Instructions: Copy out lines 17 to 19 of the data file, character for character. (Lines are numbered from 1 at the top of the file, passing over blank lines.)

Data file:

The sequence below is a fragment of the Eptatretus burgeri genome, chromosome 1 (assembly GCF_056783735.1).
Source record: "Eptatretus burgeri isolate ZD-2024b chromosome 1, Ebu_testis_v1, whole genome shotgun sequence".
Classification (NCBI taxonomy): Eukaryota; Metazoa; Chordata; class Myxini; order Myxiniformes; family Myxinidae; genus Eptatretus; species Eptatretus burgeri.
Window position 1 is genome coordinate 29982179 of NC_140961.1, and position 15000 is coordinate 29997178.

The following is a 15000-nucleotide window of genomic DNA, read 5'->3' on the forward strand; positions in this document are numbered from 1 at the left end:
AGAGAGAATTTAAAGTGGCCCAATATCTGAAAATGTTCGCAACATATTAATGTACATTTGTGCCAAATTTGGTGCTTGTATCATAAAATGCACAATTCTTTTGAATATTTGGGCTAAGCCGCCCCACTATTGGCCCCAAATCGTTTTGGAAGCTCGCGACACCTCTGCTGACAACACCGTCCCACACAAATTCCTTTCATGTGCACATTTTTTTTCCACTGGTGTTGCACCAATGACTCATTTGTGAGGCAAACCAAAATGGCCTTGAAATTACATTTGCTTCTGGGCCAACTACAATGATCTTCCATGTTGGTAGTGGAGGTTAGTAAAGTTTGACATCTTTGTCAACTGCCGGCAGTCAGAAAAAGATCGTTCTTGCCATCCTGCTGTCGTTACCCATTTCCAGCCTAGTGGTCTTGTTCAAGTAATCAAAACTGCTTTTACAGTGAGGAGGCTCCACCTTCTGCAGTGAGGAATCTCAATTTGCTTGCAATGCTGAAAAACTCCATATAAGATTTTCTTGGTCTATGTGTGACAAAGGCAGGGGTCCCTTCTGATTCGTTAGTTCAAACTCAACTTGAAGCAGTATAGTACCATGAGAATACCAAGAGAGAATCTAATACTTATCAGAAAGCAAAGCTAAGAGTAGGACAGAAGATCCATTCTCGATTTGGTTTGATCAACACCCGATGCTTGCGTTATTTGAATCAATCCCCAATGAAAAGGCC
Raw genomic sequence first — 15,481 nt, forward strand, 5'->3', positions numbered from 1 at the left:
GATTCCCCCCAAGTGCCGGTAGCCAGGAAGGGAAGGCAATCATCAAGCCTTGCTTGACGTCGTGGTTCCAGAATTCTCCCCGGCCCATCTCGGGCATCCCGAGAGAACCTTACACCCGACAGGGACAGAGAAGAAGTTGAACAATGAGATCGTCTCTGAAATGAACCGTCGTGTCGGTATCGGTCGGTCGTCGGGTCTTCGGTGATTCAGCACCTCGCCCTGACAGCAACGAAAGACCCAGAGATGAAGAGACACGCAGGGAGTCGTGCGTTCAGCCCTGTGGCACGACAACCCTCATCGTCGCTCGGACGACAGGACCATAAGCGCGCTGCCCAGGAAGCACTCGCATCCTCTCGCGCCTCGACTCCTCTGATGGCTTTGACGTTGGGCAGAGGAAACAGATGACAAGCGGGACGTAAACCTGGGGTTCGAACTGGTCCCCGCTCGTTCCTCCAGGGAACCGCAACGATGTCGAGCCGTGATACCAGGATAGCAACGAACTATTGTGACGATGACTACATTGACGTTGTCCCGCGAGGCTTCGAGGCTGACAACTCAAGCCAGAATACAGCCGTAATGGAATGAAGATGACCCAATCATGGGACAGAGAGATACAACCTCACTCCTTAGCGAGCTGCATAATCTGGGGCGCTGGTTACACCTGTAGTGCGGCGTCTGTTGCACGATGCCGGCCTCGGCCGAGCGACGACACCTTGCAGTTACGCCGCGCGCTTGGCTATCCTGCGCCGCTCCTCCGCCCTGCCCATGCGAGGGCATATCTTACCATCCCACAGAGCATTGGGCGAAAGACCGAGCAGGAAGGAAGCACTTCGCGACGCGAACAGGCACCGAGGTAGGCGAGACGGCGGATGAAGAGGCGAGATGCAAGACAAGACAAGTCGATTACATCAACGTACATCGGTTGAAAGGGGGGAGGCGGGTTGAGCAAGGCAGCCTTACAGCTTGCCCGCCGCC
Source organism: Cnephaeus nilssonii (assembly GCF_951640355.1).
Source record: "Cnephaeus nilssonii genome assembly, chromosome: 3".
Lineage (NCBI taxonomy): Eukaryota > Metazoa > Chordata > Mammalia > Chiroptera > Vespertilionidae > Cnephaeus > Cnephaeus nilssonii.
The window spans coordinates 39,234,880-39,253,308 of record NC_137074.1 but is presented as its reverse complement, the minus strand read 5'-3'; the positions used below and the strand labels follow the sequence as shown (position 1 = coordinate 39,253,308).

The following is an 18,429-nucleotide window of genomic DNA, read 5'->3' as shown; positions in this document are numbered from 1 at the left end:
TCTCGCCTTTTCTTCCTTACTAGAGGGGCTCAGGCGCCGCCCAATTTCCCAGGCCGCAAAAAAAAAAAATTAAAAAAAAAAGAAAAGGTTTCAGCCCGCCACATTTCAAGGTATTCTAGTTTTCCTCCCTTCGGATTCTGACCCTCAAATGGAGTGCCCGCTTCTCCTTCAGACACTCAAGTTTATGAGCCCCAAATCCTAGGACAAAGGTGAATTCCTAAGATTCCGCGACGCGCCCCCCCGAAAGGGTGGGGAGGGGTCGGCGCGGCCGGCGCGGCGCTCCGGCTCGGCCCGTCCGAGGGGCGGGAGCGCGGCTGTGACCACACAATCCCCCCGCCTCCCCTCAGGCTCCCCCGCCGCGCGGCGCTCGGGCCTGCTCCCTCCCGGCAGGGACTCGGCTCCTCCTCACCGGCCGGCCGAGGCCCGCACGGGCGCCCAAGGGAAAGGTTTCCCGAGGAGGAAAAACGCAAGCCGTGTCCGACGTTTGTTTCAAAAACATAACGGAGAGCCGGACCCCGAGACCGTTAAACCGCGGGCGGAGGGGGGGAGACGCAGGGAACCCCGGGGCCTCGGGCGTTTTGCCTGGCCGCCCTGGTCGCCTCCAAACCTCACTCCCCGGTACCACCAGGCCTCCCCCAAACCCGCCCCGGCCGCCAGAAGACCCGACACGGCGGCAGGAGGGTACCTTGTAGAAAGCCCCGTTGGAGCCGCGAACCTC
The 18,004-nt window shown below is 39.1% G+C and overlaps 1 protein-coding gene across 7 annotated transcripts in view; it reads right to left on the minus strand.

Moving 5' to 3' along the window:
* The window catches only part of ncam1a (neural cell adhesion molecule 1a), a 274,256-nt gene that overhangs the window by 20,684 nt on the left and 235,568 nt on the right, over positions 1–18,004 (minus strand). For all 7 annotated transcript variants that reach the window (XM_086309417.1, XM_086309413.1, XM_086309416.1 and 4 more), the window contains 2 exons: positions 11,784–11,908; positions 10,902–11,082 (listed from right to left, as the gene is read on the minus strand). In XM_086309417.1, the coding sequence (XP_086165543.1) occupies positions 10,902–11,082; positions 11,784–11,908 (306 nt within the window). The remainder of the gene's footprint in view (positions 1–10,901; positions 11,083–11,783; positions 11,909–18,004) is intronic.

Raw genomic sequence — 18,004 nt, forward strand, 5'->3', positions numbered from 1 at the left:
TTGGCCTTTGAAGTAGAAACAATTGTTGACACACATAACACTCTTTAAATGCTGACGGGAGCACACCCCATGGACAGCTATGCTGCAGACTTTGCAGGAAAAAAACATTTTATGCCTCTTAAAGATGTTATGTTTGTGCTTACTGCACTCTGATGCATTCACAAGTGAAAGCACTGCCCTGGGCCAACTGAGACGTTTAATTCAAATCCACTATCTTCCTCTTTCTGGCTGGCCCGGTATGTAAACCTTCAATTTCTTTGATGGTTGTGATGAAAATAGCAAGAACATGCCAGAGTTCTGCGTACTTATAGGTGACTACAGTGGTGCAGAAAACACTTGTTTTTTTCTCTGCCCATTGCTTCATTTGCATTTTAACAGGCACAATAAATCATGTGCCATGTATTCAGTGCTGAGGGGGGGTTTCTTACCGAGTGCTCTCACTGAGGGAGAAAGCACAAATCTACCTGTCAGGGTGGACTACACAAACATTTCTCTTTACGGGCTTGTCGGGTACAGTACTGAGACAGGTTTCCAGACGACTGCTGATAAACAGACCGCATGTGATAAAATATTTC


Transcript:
* The window catches only part of ncam1a (neural cell adhesion molecule 1a), a 274,256-nt gene that overhangs the window by 20,684 nt on the left and 235,568 nt on the right, over positions 1–18,004 (minus strand). For all 7 annotated transcript variants that reach the window (XM_086309417.1, XM_086309413.1, XM_086309416.1 and 4 more), the window contains 2 exons: positions 11,784–11,908; positions 10,902–11,082 (listed from right to left, as the gene is read on the minus strand). In XM_086309417.1, the coding sequence (XP_086165543.1) occupies positions 10,902–11,082; positions 11,784–11,908 (306 nt within the window). The remainder of the gene's footprint in view (positions 1–10,901; positions 11,083–11,783; positions 11,909–18,004) is intronic.

Raw genomic sequence — 18,004 nt, forward strand, 5'->3', positions numbered from 1 at the left:
TTGGCCTTTGAAGTAGAAACAATTGTTGACACACATAACACTCTTTAAATGCTGACGGGAGCACACCCCATGGACAGCTATGCTGCAGACTTTGCAGGAAAAAAACATTTTATGCCTCTTAAAGATGTTATGTTTGTGCTTACTGCACTCTGATGCATTCACAAGTGAAAGCACTGCCCTGGGCCAACTGAGACGTTTAATTCAAATCCACTATCTTCCTCTTTCTGGCTGGCCCGGTATGTAAACCTTCAATTTCTTTGATGGTTGTGATGAAAATAGCAAGAACATGCCAGAGTTCTGCGTACTTATAGGTGACTACAGTGGTGCAGAAAACACTTGTTTTTTTCTCTGCCCATTGCTTCATTTGCATTTTAACAGGCACAATAAATCATGTGCCATGTATTCAGTGCTGAGGGGGGGTTTCTTACCGAGTGCTCTCACTGAGGGAGAAAGCACAAATCTACCTGTCAGGGTGGACTACACAAACATTTCTCTTTACGGGCTTGTCGGGTACAGTACTGAGACAGGTTTCCAGACGACTGCTGATAAACAGACCGCATGTGATAAAATATTTC